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Handbook of Research on Cost–Benefit Analysis

Handbook of Research on Cost–Benefit Analysis

Elgar original reference

Edited by Robert J. Brent

This Handbook provides an authoritative overview of current research in the field of cost–benefit analysis and is designed as a starting point for those interested in undertaking advanced research. The Handbook contains major contributions to the development of the field, focussing on standard microeconomic policy evaluations, the relatively neglected area of macroeconomic policy and its integration into a formal CBA framework, and dynamic considerations in CBA

Chapter 11: Cost–Benefit Analysis of Economic Globalization

Clem Tisdell

Subjects: development studies, development economics, economics and finance, development economics, environmental economics, health policy and economics, methodology of economics, welfare economics, environment, environmental economics, social policy and sociology, health policy and economics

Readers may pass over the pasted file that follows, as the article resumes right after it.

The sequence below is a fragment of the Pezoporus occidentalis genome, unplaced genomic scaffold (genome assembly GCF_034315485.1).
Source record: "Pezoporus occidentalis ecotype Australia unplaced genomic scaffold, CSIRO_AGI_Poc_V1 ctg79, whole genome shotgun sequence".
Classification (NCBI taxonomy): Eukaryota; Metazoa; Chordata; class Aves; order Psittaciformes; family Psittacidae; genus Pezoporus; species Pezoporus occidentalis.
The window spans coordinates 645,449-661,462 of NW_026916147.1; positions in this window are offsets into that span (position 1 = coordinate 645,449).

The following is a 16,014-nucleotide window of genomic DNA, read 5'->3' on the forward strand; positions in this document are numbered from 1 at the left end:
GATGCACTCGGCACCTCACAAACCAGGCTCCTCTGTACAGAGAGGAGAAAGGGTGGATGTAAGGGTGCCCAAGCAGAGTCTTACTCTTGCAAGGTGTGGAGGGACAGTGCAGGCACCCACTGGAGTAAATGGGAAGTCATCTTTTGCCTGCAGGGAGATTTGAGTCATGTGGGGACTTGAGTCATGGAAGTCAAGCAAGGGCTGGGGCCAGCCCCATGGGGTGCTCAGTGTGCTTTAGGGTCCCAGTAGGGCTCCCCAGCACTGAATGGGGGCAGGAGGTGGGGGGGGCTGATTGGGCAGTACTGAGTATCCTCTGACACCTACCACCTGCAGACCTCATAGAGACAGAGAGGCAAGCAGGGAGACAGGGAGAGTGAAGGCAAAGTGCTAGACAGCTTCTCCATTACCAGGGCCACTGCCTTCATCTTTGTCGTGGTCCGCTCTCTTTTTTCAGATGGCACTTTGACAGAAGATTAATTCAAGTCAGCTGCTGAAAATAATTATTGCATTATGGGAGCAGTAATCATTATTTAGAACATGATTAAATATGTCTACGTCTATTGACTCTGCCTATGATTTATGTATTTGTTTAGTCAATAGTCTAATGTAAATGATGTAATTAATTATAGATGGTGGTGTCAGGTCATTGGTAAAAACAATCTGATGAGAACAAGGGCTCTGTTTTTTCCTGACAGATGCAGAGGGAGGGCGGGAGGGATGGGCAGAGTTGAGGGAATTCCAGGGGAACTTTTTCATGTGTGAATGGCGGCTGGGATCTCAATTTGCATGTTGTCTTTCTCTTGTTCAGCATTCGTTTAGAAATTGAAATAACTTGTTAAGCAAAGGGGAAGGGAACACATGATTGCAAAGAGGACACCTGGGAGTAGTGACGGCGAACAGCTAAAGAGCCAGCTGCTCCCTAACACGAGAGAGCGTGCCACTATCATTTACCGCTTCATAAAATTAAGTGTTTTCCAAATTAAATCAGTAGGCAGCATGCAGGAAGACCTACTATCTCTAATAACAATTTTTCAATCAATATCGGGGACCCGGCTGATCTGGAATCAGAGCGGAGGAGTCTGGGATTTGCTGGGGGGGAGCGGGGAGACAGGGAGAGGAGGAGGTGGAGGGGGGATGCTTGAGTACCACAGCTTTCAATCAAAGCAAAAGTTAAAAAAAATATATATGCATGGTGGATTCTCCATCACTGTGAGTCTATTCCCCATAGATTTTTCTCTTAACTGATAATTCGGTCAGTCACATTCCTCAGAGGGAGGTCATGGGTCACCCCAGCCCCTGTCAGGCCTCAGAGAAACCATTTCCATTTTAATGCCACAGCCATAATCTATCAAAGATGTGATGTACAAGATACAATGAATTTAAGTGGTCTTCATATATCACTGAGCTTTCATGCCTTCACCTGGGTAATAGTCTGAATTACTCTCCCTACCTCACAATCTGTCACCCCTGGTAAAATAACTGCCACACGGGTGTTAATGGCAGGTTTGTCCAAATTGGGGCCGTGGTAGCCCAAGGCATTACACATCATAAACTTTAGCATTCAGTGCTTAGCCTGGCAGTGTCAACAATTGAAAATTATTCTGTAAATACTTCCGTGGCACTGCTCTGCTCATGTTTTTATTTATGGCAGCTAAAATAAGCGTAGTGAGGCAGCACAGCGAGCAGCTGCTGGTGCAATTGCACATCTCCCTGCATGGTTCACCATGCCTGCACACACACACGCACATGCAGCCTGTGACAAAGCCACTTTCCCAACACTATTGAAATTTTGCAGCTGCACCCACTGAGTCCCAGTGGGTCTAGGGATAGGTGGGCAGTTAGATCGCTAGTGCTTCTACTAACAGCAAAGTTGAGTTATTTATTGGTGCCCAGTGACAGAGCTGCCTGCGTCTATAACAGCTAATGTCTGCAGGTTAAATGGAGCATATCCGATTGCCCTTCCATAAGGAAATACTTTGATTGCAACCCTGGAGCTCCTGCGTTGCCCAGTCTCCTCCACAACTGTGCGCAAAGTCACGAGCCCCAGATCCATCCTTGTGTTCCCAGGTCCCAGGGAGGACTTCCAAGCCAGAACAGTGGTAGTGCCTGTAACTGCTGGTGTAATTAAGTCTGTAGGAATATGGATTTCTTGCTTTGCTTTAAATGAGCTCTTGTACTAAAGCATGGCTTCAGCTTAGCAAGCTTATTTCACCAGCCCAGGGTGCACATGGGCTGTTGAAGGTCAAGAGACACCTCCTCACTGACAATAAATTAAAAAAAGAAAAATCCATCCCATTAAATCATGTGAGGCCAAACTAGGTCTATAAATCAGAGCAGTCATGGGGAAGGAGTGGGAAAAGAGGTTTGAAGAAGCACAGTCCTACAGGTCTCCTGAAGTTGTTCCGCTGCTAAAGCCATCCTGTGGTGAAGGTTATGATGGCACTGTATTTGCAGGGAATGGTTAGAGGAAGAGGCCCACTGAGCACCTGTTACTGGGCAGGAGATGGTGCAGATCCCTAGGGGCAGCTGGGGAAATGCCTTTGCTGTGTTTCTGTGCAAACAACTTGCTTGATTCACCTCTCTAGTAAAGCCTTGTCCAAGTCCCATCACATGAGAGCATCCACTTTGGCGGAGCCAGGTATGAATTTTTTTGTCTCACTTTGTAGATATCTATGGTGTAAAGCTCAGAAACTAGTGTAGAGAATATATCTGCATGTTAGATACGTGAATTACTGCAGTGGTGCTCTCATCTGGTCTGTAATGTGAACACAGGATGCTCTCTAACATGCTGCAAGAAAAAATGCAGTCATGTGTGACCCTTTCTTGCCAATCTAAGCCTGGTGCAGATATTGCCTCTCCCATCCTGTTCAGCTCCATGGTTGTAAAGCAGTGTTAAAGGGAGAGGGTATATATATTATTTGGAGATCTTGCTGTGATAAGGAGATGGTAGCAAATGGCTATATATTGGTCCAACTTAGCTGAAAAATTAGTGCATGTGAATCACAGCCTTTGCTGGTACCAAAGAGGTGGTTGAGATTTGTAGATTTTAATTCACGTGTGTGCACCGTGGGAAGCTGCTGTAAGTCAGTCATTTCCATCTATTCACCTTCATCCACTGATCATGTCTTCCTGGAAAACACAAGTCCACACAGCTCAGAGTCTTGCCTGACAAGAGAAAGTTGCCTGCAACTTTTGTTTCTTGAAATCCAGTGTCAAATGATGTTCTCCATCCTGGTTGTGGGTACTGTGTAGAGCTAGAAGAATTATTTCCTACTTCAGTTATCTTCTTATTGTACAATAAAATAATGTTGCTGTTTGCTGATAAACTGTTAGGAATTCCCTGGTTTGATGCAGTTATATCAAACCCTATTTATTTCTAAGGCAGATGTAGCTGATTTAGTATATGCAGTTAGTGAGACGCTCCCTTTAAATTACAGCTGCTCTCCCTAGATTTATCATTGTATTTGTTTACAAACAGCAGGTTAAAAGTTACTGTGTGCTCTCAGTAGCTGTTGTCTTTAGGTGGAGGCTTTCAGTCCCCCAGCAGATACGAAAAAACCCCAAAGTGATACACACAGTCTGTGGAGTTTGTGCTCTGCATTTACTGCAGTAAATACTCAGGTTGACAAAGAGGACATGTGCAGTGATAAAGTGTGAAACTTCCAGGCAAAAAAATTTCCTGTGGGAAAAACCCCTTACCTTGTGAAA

1 Clem Tisdell 1 Introduction Wide differences of opinion exist about the costs and benefits of economic globalization. This is partly because there is disagreement about several effects of economic globalization, empirical evidence is often disputed, economic gains and costs associated with globalization are uneven between existing individuals, and also between present and future generations and between nations, and some consequences (such as reduced national ability to control economic events and changes in economic vulnerability) are difficult to quantify in monetary terms. There is lack of agreement about how interpersonal comparisons of economic benefits and costs should be made. Therefore, it is unrealistic to expect that a single monetary figure can be estimated which accurately measures the net overall benefit of economic globalization. Nevertheless, some quantitative estimates of particular features associated with globalization are available, as is illustrated in this chapter, for example, for product variety and changes in the state of the global environment. Further quantitative cost–benefit work is possible and some features for which this seems practical are identified. The approach which I take here is to identify and critically discuss factors which seem to have a significant bearing on the estimates of costs and benefits of growing globalization. These include greater scope for gains from trading, for enhanced benefits from factor movements particularly of capital, impacts on unemployment, poverty and economic inequality, implications for economic vulnerability and for the state of the environment. Growing economic globalization is assumed in this chapter to be a process that...

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